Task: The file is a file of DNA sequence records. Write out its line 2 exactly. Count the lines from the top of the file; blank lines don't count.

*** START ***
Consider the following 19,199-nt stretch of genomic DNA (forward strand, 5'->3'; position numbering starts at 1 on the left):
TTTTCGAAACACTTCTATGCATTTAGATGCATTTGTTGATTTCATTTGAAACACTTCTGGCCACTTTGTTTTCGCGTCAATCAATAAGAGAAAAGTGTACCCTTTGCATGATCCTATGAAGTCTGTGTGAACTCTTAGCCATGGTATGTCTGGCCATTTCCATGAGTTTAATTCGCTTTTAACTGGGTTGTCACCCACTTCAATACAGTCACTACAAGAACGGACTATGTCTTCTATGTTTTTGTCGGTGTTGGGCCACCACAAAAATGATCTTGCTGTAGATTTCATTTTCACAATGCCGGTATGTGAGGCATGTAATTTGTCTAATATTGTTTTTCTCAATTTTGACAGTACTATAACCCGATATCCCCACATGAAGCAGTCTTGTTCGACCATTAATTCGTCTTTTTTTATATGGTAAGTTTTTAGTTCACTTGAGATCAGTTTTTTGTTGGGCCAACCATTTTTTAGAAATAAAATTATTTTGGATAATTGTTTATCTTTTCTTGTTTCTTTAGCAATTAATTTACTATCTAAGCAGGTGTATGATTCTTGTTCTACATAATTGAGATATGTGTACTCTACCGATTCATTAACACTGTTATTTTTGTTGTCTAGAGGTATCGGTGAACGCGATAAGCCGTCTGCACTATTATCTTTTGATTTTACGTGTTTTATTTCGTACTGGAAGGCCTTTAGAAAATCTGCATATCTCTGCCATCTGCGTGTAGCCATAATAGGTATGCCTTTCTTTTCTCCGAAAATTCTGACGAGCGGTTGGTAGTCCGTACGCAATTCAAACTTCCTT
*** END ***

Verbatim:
TTTTCGAAACACTTCTATGCATTTAGATGCATTTGTTGATTTCATTTGAAACACTTCTGGCCACTTTGTTTTCGCGTCAATCAATAAGAGAAAAGTGTACCCTTTGCATGATCCTATGAAGTCTGTGTGAACTCTTAGCCATGGTATGTCTGGCCATTTCCATGAGTTTAATTCGCTTTTAACTGGGTTGTCACCCACTTCAATACAGTCACTACAAGAACGGACTATGTCTTCTATGTTTTTGTCGGTGTTGGGCCACCACAAAAATGATCTTGCTGTAGATTTCATTTTCACAATGCCGGTATGTGAGGCATGTAATTTGTCTAATATTGTTTTTCTCAATTTTGACAGTACTATAACCCGATATCCCCACATGAAGCAGTCTTGTTCGACCATTAATTCGTCTTTTTTTATATGGTAAGTTTTTAGTTCACTTGAGATCAGTTTTTTGTTGGGCCAACCATTTTTTAGAAATAAAATTATTTTGGATAATTGTTTATCTTTTCTTGTTTCTTTAGCAATTAATTTACTATCTAAGCAGGTGTATGATTCTTGTTCTACATAATTGAGATATGTGTACTCTACCGATTCATTAACACTGTTATTTTTGTTGTCTAGAGGTATCGGTGAACGCGATAAGCCGTCTGCACTATTATCTTTTGATTTTACGTGTTTTATTTCGTACTGGAAGGCCTTTAGAAAATCTGCATATCTCTGCCATCTGCGTGTAGCCATAATAGGTATGCCTTTCTTTTCTCCGAAAATTCTGACGAGCGGTTGGTAGTCCGTACGCAATTCAAACTTCCTT